The program that emerged from the development project was approved by the faculty in December of 1999 and received New York State certification early in 2000. H. Daniel Peck, John Guy Vassar Professor of English and a Thoreau scholar, was named the first director. From that point on the directorship of the program has rotated among academic disciplines to reflect the multidisciplinary nature of the department, which emphasizes the natural sciences, the social sciences and the humanities equally. Following the incorporation of the pre-existing Environmental Science correlate into the new Environmental Studies program, faculty created the Environmental Research Institute to assure that the natural sciences would be well represented within the program. The Environmental Research Institute, a research and public outreach wing of the environmental studies program that promotes fieldwork and aims to foster engagement with the local community.
Over the last decade the Environmental Studies program has continued to expand and flourish. In 2003, the Environmental Studies office was given an award-winning green renovation, in which architect Dennis Wedlick turned a portion of the late 19th century New England building into a showcase of sustainability. The Environmental Research Institute was strengthened in 2006 with the addition of the Collins Fellow, a full-time position dedicated to research on local environmental issues. The Collins Fellow position has been instrumental in the success of the Casperkill Assessment Project, a long-term research study on the health of the nearby Casperkill Creek and its watershed. In 2008, Collins Fellow Kelsey Smith started a citizens group, the Casperkill Watershed Alliance. This group has helped to strengthen the ties between Vassar College and members of the Poughkeepsie community in order to collectively improve the ecological health of our watershed. Finally, the Environmental Studies department has been enhanced in recent years with incorporation of field trip courses to national and international locations. These courses reflect an acknowledgement of the growing global scale of environmental issues.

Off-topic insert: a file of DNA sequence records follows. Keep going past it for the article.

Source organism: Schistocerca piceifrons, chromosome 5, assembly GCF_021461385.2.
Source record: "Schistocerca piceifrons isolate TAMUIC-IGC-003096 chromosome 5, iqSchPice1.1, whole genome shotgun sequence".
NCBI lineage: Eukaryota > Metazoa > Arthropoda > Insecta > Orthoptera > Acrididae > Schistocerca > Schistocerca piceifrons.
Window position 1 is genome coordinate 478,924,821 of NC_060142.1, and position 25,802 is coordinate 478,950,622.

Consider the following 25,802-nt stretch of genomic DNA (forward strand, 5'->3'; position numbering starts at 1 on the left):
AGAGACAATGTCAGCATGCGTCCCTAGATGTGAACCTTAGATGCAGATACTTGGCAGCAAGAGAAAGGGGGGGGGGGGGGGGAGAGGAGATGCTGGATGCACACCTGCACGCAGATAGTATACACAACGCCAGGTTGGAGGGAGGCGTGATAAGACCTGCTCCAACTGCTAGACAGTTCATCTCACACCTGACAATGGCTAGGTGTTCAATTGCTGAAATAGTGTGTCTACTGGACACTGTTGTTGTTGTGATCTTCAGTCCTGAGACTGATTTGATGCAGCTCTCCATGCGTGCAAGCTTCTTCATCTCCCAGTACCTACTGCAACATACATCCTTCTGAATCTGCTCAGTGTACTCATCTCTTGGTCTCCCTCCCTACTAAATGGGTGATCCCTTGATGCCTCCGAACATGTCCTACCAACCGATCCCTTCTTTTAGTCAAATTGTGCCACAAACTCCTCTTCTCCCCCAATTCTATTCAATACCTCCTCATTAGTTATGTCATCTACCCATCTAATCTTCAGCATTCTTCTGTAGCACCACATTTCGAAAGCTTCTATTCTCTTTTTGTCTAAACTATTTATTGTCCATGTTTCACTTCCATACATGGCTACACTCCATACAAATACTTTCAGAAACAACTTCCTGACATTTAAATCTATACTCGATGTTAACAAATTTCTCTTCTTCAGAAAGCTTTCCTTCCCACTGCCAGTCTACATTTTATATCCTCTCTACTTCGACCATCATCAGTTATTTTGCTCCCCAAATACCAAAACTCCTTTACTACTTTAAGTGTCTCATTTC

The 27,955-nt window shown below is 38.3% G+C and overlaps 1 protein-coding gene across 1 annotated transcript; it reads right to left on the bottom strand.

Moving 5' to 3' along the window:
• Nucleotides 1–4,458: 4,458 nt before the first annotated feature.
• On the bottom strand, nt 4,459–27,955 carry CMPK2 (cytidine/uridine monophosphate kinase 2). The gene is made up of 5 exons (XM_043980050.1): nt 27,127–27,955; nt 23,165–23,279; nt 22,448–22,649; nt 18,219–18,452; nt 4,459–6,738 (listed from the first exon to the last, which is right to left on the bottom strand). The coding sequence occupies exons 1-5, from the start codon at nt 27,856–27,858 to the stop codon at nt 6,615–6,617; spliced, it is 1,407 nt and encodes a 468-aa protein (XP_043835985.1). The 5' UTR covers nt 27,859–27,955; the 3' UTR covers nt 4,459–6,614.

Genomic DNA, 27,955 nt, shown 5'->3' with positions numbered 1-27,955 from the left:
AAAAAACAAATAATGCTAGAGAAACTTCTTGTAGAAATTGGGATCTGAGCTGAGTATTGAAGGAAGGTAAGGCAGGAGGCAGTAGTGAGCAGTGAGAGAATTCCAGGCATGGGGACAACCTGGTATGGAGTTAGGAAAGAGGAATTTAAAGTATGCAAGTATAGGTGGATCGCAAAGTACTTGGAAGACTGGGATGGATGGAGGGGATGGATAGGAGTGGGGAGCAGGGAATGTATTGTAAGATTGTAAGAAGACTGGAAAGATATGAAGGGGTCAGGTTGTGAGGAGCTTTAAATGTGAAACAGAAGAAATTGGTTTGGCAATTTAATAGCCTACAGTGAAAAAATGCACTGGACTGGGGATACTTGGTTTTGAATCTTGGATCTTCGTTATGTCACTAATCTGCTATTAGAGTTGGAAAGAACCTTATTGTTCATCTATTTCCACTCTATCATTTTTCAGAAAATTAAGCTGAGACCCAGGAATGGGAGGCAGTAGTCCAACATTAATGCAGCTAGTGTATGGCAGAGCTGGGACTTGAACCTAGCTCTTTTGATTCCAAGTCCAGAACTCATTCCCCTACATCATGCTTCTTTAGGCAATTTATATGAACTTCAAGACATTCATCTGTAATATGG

Daniels, Elizabeth A., Bridges to the World, Henry Noble Macracken and Vassar College, Clinton Corners, 1994
Linner, Edward R. ed. E.A. Daniels, Vassar. The Remarkable Growth of a Man and his College 1855-1865, Poughkeepsie, 1984
Vassar College Encyclopedia article, James H. Orton
Vassar College Encyclopedia article, Ellen Swallow Richards
Vassar College Encyclopedia article, Vassar Farm and Ecological Preserve